by them; and from the friendship they every night, slit people's noses, and beat
will conceive, will pass to a love of our them.
religion."

A WORSE prince than King John scarcely,
MORLAND.

ever disgraced the English throne; and The following is a copy of some origi- the historian may save himself the odinal lires by George Morland, the cele

ous task (it has been observed) of drawbrated artist, which are in the posses- ing up his churacter, by referring to the sion of his brother, H. Morland, and annals of his life, as son, uncle, and which I saw at his house, in Dean. king, by a contemporary writer, who street:

says, Hell felt herself defiled by his

admission." Lines on a picture of his wife,* by G.

Morland.
In the choice of a husband this shall be Two vexatious typographical errors appeared

in our last Number :- In Dean Swift's Epitaph,

page 298, for unitare, read imitare; and for I intend to pursue ere I wed,

sævi, read sæva - At page 299, the quotation To' meet with a prudent and sensible from Sir Walter Scott respecting Marley Abbey,

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the plan

should end at the word “distance." man,

lows,“ during the past year," &c., is our corWho can govern and sometimes be respondent's N. R. led. Geo. Sr. CLAIR.

Printed and Published by J. LIMBIRD, 143 * Her name was Nancy Ward, sister to the

Strand (near Somerset Hiuse,) London ; sold present academician of that name.

by ERNEST FLEISCHER, 626, New Market, Leipsic; and by all Newsmen and Booksellers

Wbat ful

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The portico of this Chapel, which seen in a near point of view. The eleva. ranges with the houses on the eastern tion is in two portions, first a cubical side of the street, is the only portion of pedestal, which seems to be unnecesthe building open to public observation. sarily and uselessly guarded at the angles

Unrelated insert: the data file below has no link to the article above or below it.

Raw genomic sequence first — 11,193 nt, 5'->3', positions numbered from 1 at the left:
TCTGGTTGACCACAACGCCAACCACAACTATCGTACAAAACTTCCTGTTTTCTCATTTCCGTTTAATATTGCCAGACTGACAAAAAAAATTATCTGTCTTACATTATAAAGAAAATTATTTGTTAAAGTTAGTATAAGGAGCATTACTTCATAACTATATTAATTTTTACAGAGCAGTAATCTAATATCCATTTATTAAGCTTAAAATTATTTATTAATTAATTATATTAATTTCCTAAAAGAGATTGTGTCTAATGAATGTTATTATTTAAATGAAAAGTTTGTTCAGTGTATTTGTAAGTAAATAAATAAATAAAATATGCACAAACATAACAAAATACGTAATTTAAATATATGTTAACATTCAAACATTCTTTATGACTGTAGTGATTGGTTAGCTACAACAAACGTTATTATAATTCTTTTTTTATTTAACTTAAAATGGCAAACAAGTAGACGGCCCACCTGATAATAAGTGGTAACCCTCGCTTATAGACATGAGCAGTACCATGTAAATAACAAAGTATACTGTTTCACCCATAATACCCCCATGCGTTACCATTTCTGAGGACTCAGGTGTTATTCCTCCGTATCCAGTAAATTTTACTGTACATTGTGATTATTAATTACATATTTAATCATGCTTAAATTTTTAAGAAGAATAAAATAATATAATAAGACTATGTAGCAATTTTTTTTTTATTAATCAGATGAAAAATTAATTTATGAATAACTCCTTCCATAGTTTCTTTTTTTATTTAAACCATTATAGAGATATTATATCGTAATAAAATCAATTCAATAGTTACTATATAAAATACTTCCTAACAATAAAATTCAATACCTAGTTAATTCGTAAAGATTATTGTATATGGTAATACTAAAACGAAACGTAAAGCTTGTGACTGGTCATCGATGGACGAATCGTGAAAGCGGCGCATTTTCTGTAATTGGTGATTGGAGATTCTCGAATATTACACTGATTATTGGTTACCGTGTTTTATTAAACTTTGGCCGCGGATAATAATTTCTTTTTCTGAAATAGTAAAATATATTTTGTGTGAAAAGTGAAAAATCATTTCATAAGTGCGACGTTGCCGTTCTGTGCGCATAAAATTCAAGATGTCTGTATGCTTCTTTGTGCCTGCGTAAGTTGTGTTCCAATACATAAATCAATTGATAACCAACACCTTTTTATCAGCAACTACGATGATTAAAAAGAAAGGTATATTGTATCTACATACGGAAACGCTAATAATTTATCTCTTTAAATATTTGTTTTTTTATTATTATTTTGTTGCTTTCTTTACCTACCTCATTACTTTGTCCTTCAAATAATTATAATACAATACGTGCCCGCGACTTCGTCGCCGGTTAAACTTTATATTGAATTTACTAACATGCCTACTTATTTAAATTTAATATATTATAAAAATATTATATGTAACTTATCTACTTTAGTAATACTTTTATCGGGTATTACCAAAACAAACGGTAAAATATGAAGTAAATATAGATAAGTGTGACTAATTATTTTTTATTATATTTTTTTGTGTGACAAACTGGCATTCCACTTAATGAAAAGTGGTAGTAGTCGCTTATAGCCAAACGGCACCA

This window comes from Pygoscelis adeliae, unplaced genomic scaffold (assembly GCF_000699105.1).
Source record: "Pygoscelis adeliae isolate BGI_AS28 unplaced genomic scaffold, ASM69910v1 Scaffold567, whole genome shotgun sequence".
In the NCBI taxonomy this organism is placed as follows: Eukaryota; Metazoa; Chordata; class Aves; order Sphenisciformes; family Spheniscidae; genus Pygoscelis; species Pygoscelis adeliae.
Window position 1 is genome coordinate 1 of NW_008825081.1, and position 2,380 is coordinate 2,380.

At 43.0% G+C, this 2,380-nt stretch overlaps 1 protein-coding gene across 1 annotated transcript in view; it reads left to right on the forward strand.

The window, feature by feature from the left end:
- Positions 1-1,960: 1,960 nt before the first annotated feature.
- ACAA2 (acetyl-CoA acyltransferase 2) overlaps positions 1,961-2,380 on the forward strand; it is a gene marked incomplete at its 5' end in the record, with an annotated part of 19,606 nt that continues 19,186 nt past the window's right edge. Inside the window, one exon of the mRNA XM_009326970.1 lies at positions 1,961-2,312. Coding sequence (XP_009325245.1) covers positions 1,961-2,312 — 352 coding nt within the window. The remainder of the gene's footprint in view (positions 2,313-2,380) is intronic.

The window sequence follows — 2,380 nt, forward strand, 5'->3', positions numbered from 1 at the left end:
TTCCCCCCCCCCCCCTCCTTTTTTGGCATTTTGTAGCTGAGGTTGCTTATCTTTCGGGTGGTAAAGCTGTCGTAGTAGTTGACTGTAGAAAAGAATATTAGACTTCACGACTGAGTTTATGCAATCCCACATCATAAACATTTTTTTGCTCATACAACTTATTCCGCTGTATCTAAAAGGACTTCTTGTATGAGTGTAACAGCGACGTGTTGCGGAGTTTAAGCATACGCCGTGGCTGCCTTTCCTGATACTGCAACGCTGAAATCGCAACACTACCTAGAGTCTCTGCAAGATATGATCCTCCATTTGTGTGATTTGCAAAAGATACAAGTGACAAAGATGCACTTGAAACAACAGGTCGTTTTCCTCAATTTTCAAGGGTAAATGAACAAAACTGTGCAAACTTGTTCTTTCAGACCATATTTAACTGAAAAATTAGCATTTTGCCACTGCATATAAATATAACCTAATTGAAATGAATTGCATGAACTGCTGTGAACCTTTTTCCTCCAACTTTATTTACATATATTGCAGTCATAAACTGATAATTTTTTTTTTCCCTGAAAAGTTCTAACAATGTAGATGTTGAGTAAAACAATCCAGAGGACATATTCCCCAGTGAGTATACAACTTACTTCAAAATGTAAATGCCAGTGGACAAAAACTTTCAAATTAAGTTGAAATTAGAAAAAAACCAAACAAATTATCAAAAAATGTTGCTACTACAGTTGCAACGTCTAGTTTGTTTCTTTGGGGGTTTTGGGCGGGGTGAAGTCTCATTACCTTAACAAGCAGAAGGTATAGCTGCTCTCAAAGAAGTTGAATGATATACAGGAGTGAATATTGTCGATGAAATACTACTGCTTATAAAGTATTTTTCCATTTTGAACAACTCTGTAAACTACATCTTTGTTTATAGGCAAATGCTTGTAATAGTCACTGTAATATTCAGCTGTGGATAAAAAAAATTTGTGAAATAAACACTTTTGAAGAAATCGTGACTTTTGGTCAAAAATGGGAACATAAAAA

It is composed of two handsome co- by square pedestal-formed buttresses ; lumns and two piers, the latter orna- it is crowned by a cornice, and forms a mented with antæ in pairs, the columns stylobate to the second story, which is fluted ; the order is Ionic, from the an irregular octagon in plan, the smaller Erectheum. The whole is surmounted sides placed against the angles of the by an entablature composed of an archi- square plan. At each angle of the sutrave of three faces, a frieze and a dentil perstructure is an anta, the intervals becornice of bold projection, the cymatium tween which are open, the larger spaces enriched with honeysuckles and charged filled to about a third of their height by with lions' heads at intervals; and a breastwork, and the remainder, which crowned with a lofty blocking-course, is divided in breadth by a small anta, is having a pedestal at each end. filled in with iron work, pierced in cir